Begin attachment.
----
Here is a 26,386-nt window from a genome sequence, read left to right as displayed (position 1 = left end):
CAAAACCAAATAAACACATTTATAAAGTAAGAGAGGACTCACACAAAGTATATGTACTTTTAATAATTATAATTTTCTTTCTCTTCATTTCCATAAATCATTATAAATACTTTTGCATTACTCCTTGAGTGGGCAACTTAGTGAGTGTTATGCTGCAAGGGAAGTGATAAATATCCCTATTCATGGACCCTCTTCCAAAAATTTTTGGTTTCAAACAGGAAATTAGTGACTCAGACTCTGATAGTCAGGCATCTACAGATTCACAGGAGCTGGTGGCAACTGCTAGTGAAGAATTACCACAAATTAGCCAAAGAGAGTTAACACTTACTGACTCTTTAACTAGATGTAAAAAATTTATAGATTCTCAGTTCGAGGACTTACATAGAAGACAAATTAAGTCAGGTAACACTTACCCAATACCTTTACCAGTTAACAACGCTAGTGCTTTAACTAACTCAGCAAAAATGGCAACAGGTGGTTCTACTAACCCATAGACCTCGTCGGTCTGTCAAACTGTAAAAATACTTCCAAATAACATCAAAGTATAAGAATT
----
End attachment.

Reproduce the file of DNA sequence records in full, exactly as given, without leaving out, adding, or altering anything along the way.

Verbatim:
Here is a 26,386-nt window from a genome sequence, read left to right as displayed (position 1 = left end):
CAAAACCAAATAAACACATTTATAAAGTAAGAGAGGACTCACACAAAGTATATGTACTTTTAATAATTATAATTTTCTTTCTCTTCATTTCCATAAATCATTATAAATACTTTTGCATTACTCCTTGAGTGGGCAACTTAGTGAGTGTTATGCTGCAAGGGAAGTGATAAATATCCCTATTCATGGACCCTCTTCCAAAAATTTTTGGTTTCAAACAGGAAATTAGTGACTCAGACTCTGATAGTCAGGCATCTACAGATTCACAGGAGCTGGTGGCAACTGCTAGTGAAGAATTACCACAAATTAGCCAAAGAGAGTTAACACTTACTGACTCTTTAACTAGATGTAAAAAATTTATAGATTCTCAGTTCGAGGACTTACATAGAAGACAAATTAAGTCAGGTAACACTTACCCAATACCTTTACCAGTTAACAACGCTAGTGCTTTAACTAACTCAGCAAAAATGGCAACAGGTGGTTCTACTAACCCATAGACCTCGTCGGTCTGTCAAACTGTAAAAATACTTCCAAATAACATCAAAGTATAAGAATT